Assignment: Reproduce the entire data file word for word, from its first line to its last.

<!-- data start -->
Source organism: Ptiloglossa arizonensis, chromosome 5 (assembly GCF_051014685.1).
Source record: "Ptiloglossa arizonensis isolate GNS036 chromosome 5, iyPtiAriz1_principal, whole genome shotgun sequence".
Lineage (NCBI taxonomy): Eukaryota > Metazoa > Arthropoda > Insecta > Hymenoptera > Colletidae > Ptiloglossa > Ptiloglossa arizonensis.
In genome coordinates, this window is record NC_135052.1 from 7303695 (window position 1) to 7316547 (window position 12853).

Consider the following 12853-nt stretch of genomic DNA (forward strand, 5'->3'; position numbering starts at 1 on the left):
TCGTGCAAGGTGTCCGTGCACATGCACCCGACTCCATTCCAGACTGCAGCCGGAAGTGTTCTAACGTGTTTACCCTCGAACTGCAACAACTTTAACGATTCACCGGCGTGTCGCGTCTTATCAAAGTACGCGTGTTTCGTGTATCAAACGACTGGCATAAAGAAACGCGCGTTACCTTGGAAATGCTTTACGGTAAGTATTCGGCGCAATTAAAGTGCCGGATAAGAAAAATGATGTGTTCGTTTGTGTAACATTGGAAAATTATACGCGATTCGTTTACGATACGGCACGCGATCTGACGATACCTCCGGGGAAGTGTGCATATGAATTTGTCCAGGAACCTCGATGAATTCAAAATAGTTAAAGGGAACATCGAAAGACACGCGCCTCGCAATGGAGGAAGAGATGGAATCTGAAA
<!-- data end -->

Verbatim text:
Source organism: Ptiloglossa arizonensis, chromosome 5 (assembly GCF_051014685.1).
Source record: "Ptiloglossa arizonensis isolate GNS036 chromosome 5, iyPtiAriz1_principal, whole genome shotgun sequence".
Lineage (NCBI taxonomy): Eukaryota > Metazoa > Arthropoda > Insecta > Hymenoptera > Colletidae > Ptiloglossa > Ptiloglossa arizonensis.
In genome coordinates, this window is record NC_135052.1 from 7303695 (window position 1) to 7316547 (window position 12853).

Consider the following 12853-nt stretch of genomic DNA (forward strand, 5'->3'; position numbering starts at 1 on the left):
TCGTGCAAGGTGTCCGTGCACATGCACCCGACTCCATTCCAGACTGCAGCCGGAAGTGTTCTAACGTGTTTACCCTCGAACTGCAACAACTTTAACGATTCACCGGCGTGTCGCGTCTTATCAAAGTACGCGTGTTTCGTGTATCAAACGACTGGCATAAAGAAACGCGCGTTACCTTGGAAATGCTTTACGGTAAGTATTCGGCGCAATTAAAGTGCCGGATAAGAAAAATGATGTGTTCGTTTGTGTAACATTGGAAAATTATACGCGATTCGTTTACGATACGGCACGCGATCTGACGATACCTCCGGGGAAGTGTGCATATGAATTTGTCCAGGAACCTCGATGAATTCAAAATAGTTAAAGGGAACATCGAAAGACACGCGCCTCGCAATGGAGGAAGAGATGGAATCTGAAA